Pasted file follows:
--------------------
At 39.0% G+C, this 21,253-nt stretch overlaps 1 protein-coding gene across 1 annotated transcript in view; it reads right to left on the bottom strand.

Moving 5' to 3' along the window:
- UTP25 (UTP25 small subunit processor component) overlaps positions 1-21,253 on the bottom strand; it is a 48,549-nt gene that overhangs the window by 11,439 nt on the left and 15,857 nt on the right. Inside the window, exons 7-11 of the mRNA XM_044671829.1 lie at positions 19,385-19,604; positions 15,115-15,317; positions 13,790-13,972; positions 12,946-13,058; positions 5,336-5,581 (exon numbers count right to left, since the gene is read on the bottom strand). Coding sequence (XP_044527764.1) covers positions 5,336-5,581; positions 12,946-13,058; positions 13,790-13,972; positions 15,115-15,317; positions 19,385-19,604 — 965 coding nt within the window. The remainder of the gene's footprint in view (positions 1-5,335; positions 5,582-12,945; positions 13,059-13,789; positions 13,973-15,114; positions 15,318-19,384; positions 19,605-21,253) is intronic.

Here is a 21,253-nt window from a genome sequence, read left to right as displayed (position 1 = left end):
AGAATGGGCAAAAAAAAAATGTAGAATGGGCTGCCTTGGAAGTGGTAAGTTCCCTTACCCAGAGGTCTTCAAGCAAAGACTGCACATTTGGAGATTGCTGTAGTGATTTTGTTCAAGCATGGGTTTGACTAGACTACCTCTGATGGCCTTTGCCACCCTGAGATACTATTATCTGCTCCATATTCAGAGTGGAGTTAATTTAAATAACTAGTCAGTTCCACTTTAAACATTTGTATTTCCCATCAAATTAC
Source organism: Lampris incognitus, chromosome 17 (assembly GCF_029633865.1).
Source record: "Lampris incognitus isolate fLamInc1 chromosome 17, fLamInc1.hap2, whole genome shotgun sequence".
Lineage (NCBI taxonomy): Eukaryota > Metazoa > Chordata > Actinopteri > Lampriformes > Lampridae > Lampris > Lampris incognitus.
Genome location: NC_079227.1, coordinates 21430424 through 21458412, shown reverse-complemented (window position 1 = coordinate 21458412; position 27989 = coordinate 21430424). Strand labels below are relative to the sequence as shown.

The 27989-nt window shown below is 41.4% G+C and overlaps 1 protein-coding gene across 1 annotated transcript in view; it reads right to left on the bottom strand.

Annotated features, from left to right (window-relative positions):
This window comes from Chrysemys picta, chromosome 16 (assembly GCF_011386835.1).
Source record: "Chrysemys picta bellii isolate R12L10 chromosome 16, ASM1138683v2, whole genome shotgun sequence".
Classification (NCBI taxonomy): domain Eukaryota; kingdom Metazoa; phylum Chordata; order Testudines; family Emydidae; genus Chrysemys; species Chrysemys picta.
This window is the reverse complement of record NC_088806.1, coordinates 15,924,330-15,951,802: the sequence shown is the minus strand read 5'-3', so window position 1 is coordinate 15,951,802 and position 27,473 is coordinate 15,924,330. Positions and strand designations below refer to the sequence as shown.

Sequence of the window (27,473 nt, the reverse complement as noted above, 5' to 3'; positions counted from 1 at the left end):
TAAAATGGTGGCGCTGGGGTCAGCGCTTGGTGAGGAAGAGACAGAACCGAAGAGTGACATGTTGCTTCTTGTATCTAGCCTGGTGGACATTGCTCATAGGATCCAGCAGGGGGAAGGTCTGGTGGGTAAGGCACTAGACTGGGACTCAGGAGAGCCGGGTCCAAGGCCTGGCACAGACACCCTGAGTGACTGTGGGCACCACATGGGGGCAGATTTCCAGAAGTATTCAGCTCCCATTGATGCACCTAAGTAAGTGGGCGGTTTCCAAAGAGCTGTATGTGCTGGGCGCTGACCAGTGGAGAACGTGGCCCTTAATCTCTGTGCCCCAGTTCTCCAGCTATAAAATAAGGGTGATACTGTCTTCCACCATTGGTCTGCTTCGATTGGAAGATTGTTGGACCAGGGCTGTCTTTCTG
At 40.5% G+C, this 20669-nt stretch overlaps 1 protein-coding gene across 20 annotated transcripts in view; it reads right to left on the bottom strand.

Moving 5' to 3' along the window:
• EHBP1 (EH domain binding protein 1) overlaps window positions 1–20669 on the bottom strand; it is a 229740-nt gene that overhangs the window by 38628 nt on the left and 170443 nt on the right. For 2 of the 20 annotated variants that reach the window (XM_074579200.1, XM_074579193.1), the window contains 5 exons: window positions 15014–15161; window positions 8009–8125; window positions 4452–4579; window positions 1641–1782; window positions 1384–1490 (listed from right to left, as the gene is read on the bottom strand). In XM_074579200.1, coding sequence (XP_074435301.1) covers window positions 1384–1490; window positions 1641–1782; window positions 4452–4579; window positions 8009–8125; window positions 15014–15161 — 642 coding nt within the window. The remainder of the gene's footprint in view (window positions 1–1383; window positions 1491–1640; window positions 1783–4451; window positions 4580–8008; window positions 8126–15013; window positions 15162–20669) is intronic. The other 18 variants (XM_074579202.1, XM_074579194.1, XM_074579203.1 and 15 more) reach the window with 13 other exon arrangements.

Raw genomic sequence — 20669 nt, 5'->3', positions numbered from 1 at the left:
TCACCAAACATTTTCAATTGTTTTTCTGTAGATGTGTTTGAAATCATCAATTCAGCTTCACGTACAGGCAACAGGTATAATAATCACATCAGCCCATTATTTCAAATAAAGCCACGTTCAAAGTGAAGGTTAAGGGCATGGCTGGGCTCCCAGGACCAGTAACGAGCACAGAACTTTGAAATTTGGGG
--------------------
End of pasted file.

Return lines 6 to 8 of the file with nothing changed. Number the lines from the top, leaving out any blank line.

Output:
Source organism: Lampris incognitus, chromosome 17 (assembly GCF_029633865.1).
Source record: "Lampris incognitus isolate fLamInc1 chromosome 17, fLamInc1.hap2, whole genome shotgun sequence".
Lineage (NCBI taxonomy): Eukaryota > Metazoa > Chordata > Actinopteri > Lampriformes > Lampridae > Lampris > Lampris incognitus.